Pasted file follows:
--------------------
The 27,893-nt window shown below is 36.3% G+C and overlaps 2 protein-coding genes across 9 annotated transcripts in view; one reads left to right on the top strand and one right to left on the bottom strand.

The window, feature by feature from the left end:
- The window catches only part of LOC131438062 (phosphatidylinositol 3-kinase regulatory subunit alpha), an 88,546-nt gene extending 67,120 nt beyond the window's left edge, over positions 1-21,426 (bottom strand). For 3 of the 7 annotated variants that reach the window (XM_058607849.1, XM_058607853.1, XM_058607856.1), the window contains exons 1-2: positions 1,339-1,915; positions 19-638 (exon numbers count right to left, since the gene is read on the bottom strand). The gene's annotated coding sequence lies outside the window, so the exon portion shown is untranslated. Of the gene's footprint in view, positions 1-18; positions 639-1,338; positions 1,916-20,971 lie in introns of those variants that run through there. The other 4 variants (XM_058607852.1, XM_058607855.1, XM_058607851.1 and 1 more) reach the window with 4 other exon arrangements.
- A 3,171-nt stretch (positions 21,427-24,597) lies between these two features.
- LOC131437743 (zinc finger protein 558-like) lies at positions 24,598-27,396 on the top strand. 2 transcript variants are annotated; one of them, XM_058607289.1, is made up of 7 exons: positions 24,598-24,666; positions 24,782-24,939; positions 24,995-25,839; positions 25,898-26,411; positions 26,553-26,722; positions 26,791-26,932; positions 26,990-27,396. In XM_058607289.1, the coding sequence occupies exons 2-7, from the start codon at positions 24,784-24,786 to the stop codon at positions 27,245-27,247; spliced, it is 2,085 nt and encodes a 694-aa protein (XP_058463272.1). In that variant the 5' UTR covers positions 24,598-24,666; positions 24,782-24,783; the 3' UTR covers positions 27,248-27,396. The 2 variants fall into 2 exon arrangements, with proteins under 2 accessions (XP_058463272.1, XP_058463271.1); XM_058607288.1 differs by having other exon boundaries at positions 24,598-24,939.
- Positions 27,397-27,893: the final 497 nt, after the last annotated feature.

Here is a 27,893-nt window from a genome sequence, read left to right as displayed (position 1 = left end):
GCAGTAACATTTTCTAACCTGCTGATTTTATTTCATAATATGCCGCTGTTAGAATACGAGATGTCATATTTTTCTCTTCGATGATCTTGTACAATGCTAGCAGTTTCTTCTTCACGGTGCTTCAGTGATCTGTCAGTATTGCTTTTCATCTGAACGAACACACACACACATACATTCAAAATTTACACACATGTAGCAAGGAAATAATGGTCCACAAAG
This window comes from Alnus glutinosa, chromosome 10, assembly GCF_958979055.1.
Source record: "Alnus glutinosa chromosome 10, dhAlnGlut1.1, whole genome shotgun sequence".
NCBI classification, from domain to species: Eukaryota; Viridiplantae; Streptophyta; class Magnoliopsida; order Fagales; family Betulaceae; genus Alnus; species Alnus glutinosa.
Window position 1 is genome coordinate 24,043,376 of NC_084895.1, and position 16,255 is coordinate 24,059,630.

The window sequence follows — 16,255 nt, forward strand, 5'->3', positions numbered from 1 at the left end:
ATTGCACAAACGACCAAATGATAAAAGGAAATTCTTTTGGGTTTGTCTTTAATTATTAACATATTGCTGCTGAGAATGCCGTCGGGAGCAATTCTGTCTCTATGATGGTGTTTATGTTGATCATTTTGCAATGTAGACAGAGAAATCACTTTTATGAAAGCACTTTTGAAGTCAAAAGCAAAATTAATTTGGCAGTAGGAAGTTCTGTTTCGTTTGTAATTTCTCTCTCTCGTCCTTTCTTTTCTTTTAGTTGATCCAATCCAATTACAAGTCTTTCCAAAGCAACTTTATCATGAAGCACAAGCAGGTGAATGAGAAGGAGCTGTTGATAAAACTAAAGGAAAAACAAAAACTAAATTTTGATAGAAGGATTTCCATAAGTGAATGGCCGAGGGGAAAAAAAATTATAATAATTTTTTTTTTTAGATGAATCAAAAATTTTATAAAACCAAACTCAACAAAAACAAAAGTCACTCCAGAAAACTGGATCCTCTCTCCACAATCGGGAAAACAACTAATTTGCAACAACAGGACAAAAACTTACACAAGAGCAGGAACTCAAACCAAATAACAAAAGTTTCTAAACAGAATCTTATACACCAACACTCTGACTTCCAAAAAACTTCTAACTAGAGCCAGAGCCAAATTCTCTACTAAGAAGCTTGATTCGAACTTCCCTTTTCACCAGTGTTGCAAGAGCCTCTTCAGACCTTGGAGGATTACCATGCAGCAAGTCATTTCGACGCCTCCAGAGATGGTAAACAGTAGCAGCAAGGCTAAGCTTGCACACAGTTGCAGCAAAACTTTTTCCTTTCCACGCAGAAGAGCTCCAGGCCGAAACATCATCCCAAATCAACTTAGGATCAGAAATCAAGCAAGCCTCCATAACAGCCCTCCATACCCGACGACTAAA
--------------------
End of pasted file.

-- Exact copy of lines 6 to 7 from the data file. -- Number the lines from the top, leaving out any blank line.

- Positions 27,397-27,893: the final 497 nt, after the last annotated feature.

Here is a 27,893-nt window from a genome sequence, read left to right as displayed (position 1 = left end):